The 56-year-old produces and presents the afternoon drive program on 104.9 Sunshine FM, and previously worked as a driver for fellow candidate Steve Dickson during his time with the LNP.

Speaking to The Sunshine Coast Daily in September, Mr Young has expressed his support for community initiatives such as the aforementioned Urban Food Street, and has also called for less “secret meetings” in council.

“Council meetings should be as open as possible because the ratepayers are paying the money and it’s their council,” Mr Young told the ABC on Wednesday.

“I think broadcasting these meetings in the future is a good idea.”

Mr Young said it was important the needs of locals were at the forefront of council’s decision making.

“We can do so much here,” he said.

“I think we’ve lost that (connection) a bit with the community.”

 

Steve Dickson

Former One Nation Queensland leader Steve Dickson will run as an independent for Division 7 in the upcoming local election.

The 57-year-old resigned as Queensland’s One Nation leader last year after he was secretly filmed making offensive comments and touching a dancer in a US strip club, which he has since apologised for.

Mr Dickson said he hopes to bring back Buderim’s Urban Food Street, improve public transport, and give Division 7 locals a louder voice in council.

“From what I have been able to observe and heard from many residents in the last couple of years Division 7 is not being properly represented by the current member and that is why I have been approached to stand again for public office,” he said.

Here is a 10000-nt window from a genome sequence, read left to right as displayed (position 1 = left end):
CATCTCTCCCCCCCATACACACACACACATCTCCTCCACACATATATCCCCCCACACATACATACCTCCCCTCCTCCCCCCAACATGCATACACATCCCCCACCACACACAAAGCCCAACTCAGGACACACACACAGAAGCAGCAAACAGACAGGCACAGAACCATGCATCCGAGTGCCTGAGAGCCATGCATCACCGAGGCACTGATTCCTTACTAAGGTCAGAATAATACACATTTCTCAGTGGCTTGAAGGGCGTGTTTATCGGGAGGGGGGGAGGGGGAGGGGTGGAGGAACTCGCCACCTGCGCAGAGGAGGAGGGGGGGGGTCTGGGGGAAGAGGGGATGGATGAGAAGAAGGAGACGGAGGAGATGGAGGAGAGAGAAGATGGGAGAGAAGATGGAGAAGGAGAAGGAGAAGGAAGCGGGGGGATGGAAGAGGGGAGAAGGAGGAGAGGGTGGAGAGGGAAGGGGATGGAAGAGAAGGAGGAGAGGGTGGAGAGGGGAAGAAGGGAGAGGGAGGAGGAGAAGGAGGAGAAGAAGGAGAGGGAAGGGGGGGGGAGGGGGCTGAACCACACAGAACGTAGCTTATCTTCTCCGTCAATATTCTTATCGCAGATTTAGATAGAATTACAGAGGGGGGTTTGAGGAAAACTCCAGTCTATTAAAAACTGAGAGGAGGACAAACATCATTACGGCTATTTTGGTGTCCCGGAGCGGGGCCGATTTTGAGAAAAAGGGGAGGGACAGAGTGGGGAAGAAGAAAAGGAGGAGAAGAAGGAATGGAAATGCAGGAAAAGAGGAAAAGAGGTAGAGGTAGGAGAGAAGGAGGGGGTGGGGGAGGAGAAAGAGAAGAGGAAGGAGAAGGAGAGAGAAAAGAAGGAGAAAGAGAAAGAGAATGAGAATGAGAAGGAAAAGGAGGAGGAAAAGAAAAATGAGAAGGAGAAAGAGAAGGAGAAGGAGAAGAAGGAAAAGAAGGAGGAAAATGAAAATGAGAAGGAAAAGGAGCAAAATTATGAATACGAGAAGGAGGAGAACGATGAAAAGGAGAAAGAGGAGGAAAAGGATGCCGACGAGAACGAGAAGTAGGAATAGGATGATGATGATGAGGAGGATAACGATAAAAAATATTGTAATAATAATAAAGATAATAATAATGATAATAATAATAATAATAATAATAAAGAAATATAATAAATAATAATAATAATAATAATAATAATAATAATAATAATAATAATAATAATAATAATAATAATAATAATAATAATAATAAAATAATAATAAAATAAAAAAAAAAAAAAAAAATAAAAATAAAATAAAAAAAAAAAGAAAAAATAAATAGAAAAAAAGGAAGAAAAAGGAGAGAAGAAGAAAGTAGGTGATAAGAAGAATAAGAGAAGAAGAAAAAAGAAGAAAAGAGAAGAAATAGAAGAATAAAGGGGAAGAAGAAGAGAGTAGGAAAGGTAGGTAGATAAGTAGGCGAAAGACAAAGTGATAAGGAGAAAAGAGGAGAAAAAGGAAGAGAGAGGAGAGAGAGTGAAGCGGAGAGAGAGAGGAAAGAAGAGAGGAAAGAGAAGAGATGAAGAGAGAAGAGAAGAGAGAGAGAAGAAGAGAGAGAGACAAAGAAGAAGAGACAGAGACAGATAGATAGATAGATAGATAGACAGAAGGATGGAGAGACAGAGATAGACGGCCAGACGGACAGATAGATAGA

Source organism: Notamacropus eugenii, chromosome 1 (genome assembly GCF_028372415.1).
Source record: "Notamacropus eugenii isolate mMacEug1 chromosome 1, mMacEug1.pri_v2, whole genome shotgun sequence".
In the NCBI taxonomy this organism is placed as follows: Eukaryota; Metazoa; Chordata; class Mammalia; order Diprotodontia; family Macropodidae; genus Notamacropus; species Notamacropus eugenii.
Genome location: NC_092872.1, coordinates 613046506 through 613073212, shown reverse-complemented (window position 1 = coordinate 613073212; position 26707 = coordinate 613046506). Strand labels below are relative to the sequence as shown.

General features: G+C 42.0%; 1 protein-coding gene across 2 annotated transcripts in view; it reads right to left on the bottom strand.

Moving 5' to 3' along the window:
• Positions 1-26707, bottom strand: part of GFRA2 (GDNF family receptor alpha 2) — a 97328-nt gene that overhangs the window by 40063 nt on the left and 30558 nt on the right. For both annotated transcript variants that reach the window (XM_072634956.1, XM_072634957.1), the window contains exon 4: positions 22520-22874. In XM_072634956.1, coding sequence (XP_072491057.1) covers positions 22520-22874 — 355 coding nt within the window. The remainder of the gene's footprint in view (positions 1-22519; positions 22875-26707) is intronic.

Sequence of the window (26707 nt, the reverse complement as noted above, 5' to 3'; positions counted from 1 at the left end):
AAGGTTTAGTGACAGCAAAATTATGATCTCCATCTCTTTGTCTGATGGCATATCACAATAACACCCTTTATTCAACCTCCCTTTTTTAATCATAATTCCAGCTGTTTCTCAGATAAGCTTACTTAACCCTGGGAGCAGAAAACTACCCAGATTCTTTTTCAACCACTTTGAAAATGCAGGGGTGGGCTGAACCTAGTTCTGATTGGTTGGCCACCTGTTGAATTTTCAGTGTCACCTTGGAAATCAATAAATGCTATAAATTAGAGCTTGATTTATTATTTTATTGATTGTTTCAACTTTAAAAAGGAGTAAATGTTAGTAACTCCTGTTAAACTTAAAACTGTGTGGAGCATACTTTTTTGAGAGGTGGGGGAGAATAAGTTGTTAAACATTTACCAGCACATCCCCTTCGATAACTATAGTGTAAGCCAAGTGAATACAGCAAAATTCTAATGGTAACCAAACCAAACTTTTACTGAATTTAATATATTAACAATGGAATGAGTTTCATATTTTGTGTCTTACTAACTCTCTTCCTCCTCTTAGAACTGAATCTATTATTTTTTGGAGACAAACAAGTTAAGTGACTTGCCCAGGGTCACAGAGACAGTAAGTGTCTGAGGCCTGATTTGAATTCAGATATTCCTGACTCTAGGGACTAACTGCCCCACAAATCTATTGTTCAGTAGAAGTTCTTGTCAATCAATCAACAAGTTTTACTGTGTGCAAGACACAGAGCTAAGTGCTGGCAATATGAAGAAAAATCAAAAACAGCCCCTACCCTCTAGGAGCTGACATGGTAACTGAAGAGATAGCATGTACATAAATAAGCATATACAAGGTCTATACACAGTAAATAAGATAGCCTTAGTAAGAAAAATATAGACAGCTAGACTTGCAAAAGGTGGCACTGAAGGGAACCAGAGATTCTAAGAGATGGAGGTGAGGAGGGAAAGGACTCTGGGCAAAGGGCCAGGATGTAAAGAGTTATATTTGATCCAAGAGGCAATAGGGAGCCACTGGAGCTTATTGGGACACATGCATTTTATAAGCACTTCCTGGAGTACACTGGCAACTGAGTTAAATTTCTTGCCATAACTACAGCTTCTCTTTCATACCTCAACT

Before his stint with One Nation, Mr Dickson represented the Maroochy Shire for 6 years and was a state member of parliament from 2006.

 

Chris White

Chris White is the most recent candidate to throw his hat in the ring for Division 7.

The owner of Buderim’s longest running cafe, Hungry Feel Eating House on Main St, said business community collaboration, sustainable living, and road congestion are some of the key issues he wants to tackle.

Mr White said council needs someone with a “support not compete” mindset in the local chambers.

He said the current council did not do enough to communicate with the division’s business community, and that he would “rebuild the bridge between council and business groups” if elected.

Mr White is a proud resident of the former Urban Food Street precinct, which he plans to re-establish if elected.

Where To Vote

A list of polling locations for the election on March 28 can be found on the Electoral Commission Queensland website, and are noted on the map above.

The polling booths will be open from 8am to 6pm.

For locals who are unable to vote on election day, early voting will commence on Monday, March 16 at the Buderim Early Voting Centre at 2 Gloucester Road.

Postal votes are accepted, and residents wanting to vote via the post will need to apply through the Australian Electoral Commission by March 16.

For first-time voters, there will be instructions available at relevant polling booths and on the ballot paper itself on how to vote correctly.